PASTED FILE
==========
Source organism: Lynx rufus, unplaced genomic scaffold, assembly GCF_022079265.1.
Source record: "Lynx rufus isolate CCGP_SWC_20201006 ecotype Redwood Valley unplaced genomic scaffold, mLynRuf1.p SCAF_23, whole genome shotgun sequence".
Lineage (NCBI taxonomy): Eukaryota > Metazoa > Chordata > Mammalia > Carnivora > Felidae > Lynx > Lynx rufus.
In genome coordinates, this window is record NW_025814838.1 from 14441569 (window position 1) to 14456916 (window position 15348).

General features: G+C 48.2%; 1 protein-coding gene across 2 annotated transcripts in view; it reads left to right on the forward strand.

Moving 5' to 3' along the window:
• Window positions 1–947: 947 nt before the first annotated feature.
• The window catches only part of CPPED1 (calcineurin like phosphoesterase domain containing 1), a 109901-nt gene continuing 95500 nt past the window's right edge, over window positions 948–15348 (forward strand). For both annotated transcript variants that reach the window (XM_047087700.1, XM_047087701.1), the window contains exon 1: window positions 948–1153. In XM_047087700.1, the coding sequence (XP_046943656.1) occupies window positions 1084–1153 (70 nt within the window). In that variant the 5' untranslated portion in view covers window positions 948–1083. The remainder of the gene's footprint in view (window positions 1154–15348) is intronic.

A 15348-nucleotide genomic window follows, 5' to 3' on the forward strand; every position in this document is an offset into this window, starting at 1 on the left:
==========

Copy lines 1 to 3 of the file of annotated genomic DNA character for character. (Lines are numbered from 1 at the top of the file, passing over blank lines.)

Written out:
Source organism: Lynx rufus, unplaced genomic scaffold, assembly GCF_022079265.1.
Source record: "Lynx rufus isolate CCGP_SWC_20201006 ecotype Redwood Valley unplaced genomic scaffold, mLynRuf1.p SCAF_23, whole genome shotgun sequence".
Lineage (NCBI taxonomy): Eukaryota > Metazoa > Chordata > Mammalia > Carnivora > Felidae > Lynx > Lynx rufus.